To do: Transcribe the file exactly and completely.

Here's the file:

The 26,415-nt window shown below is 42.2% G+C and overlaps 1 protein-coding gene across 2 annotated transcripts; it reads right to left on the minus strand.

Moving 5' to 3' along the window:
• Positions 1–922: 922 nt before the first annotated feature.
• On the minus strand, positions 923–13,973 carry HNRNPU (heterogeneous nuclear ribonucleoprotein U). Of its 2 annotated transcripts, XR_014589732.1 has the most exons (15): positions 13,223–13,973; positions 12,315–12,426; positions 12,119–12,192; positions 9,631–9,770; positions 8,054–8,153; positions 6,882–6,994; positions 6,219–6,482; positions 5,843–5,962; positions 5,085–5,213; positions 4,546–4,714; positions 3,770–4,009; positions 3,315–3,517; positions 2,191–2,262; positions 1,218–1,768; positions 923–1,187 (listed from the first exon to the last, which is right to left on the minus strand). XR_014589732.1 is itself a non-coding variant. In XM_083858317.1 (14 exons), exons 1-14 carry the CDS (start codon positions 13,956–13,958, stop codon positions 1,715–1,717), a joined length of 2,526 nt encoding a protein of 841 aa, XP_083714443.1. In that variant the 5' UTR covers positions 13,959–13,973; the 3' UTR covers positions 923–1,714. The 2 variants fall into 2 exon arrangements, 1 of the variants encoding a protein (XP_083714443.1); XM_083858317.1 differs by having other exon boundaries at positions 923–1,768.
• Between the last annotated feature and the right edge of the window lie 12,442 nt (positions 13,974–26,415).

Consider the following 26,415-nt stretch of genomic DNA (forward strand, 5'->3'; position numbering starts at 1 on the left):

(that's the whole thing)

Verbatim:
The 26,415-nt window shown below is 42.2% G+C and overlaps 1 protein-coding gene across 2 annotated transcripts; it reads right to left on the minus strand.

Moving 5' to 3' along the window:
• Positions 1–922: 922 nt before the first annotated feature.
• On the minus strand, positions 923–13,973 carry HNRNPU (heterogeneous nuclear ribonucleoprotein U). Of its 2 annotated transcripts, XR_014589732.1 has the most exons (15): positions 13,223–13,973; positions 12,315–12,426; positions 12,119–12,192; positions 9,631–9,770; positions 8,054–8,153; positions 6,882–6,994; positions 6,219–6,482; positions 5,843–5,962; positions 5,085–5,213; positions 4,546–4,714; positions 3,770–4,009; positions 3,315–3,517; positions 2,191–2,262; positions 1,218–1,768; positions 923–1,187 (listed from the first exon to the last, which is right to left on the minus strand). XR_014589732.1 is itself a non-coding variant. In XM_083858317.1 (14 exons), exons 1-14 carry the CDS (start codon positions 13,956–13,958, stop codon positions 1,715–1,717), a joined length of 2,526 nt encoding a protein of 841 aa, XP_083714443.1. In that variant the 5' UTR covers positions 13,959–13,973; the 3' UTR covers positions 923–1,714. The 2 variants fall into 2 exon arrangements, 1 of the variants encoding a protein (XP_083714443.1); XM_083858317.1 differs by having other exon boundaries at positions 923–1,768.
• Between the last annotated feature and the right edge of the window lie 12,442 nt (positions 13,974–26,415).

Consider the following 26,415-nt stretch of genomic DNA (forward strand, 5'->3'; position numbering starts at 1 on the left):